If strategic thinking is a systematic analytical process then start with where you are now and work out where you think you can get to. The snag with this second approach is that constant use of linear thinking stifles your creativity. If you believe that 10% growth in sales is realistic then you will plan away the idea of faster growth and the need for more unusual approaches to achieve a truly stretching goal.
In reality, you need to combine both approaches.
You need to know what target market groups (segments) you work in and how profitable they really are. Only then can you focus on what you do effectively and cut out the deadwood.
These are the crucial questions that you need to be able to answer:
1. What business are you in?
This question is not as straightforward as it appears – what business do your customers and competitors believe you to be in? And, what do you believe your business to be? Manchester United is no longer just a football team; the merchandise side of the business means that branding is more important than ever. Starbucks is not simply selling coffee; it is selling an attitude to life.
2. Where do you make the money?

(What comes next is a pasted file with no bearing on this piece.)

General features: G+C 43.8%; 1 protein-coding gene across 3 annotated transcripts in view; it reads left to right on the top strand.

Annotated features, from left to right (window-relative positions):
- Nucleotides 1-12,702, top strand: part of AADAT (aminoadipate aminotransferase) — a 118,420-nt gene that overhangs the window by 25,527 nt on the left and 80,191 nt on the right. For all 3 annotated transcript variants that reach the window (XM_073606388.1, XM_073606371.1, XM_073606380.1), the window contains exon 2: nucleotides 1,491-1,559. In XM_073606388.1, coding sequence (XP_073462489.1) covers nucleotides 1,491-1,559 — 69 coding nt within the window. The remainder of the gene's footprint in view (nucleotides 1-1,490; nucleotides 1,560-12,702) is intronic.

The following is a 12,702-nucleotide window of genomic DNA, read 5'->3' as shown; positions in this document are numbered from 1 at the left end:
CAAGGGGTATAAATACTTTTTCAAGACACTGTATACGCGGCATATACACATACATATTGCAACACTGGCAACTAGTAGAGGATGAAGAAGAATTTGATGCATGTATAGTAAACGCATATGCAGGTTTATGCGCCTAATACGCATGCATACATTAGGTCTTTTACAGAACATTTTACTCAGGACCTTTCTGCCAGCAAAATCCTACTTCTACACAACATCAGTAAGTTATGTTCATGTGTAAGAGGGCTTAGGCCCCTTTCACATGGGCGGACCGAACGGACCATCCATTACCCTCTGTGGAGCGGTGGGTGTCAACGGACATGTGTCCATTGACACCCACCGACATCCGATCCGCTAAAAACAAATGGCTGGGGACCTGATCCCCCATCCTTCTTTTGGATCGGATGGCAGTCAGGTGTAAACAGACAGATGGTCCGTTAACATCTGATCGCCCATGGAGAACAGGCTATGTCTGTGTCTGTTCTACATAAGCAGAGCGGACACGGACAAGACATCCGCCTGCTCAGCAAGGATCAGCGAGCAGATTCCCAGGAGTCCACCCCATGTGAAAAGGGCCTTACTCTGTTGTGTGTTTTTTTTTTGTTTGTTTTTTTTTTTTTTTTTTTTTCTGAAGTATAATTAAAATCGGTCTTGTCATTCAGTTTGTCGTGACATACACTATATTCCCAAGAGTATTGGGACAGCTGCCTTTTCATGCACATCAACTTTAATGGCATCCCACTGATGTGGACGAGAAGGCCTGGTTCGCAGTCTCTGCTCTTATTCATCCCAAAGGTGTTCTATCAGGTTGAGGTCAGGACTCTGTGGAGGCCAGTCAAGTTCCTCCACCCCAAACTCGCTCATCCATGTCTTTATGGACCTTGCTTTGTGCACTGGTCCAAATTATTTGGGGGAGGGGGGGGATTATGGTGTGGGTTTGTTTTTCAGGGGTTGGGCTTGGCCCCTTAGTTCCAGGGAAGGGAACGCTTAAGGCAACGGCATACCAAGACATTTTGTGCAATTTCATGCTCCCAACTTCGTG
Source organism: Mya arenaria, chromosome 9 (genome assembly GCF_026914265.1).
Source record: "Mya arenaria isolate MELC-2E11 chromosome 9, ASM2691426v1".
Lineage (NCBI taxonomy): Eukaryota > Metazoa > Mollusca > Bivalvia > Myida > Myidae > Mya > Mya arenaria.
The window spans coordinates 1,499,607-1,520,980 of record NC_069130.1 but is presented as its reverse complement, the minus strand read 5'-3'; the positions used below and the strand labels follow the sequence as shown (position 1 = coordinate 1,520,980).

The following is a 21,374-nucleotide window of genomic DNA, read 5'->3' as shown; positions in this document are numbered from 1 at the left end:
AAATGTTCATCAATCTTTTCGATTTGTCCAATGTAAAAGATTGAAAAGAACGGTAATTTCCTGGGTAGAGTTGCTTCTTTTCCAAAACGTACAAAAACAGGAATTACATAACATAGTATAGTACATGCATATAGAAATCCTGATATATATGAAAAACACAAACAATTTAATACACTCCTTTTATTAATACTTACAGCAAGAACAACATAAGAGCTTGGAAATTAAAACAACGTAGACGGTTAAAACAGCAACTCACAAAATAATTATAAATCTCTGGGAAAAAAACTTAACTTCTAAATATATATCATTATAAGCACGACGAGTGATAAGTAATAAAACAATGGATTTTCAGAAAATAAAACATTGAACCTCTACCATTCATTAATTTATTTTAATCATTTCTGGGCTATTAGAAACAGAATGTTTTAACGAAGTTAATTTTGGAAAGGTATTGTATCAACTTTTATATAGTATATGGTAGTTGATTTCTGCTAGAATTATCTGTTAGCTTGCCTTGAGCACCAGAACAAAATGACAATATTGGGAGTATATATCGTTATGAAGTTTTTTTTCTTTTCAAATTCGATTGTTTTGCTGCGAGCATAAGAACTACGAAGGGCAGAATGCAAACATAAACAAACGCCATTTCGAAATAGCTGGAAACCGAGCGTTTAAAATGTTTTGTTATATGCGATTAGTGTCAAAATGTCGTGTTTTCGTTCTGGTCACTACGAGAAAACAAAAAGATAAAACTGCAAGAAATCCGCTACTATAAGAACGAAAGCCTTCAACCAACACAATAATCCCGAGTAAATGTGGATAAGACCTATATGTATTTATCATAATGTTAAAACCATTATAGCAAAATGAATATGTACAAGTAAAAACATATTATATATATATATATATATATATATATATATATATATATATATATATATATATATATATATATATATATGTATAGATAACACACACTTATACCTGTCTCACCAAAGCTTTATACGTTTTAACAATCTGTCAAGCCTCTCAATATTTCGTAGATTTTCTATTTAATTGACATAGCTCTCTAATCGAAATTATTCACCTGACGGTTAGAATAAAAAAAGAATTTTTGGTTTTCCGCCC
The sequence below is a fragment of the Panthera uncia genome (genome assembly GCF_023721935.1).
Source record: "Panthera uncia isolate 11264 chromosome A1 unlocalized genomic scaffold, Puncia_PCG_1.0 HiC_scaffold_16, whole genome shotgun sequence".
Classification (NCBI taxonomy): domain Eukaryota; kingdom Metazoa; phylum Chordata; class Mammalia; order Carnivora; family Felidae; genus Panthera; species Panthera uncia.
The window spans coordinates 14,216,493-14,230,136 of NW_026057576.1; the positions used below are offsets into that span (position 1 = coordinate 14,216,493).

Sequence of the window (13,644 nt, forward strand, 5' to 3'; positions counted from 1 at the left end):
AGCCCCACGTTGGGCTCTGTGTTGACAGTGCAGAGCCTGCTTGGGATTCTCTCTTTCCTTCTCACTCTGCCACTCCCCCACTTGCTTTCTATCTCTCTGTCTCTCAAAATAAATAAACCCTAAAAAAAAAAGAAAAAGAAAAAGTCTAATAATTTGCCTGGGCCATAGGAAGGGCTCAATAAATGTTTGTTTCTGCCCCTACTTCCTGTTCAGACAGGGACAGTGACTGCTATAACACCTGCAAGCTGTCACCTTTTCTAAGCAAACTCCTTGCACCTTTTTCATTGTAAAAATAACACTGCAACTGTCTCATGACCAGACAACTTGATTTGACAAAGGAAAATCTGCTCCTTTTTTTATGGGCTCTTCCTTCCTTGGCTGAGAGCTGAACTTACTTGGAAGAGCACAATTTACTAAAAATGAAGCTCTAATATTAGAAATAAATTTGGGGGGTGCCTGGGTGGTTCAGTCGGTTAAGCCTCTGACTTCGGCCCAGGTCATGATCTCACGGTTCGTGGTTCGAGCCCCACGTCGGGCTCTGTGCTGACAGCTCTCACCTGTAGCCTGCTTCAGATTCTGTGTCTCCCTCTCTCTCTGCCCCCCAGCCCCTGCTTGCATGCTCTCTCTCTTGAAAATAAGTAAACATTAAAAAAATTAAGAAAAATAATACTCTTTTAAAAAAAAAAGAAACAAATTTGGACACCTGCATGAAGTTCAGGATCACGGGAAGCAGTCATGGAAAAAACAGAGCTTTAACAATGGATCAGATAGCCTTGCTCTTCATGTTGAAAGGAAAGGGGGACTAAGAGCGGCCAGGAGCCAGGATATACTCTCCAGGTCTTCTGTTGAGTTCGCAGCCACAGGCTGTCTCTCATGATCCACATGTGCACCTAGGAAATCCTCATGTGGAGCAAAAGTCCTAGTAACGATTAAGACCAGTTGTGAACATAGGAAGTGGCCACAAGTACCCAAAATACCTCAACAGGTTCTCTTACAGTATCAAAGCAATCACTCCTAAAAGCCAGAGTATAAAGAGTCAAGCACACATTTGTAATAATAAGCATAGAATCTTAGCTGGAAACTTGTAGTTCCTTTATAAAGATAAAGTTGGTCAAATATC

What parts of your organisation contribute the most value to the whole? Where is the real value being added? What parts of the industry generate the highest profits? This follows on to a series of external issues:
The external analysis can be followed by internal analysis so that you can establish:
While this article is not aimed at the big corporations, it is useful for readers who work in them to be clear that corporate centre strategy is flawed because the centre rarely represents or reflects the needs of the outposts. The centre has a life of its own. Few corporate centres are small. Most do not add enough value to justify their cost. Most destroy more value than they add.
Corporate centre strategy must be approached with a great deal of scepticism and caution.
It is imperative that the strategy process is not seen in isolation of other processes. Strategy is not a ‘black box’, a one-off activity, carried out at annual awaydays – to think strategically is an art form.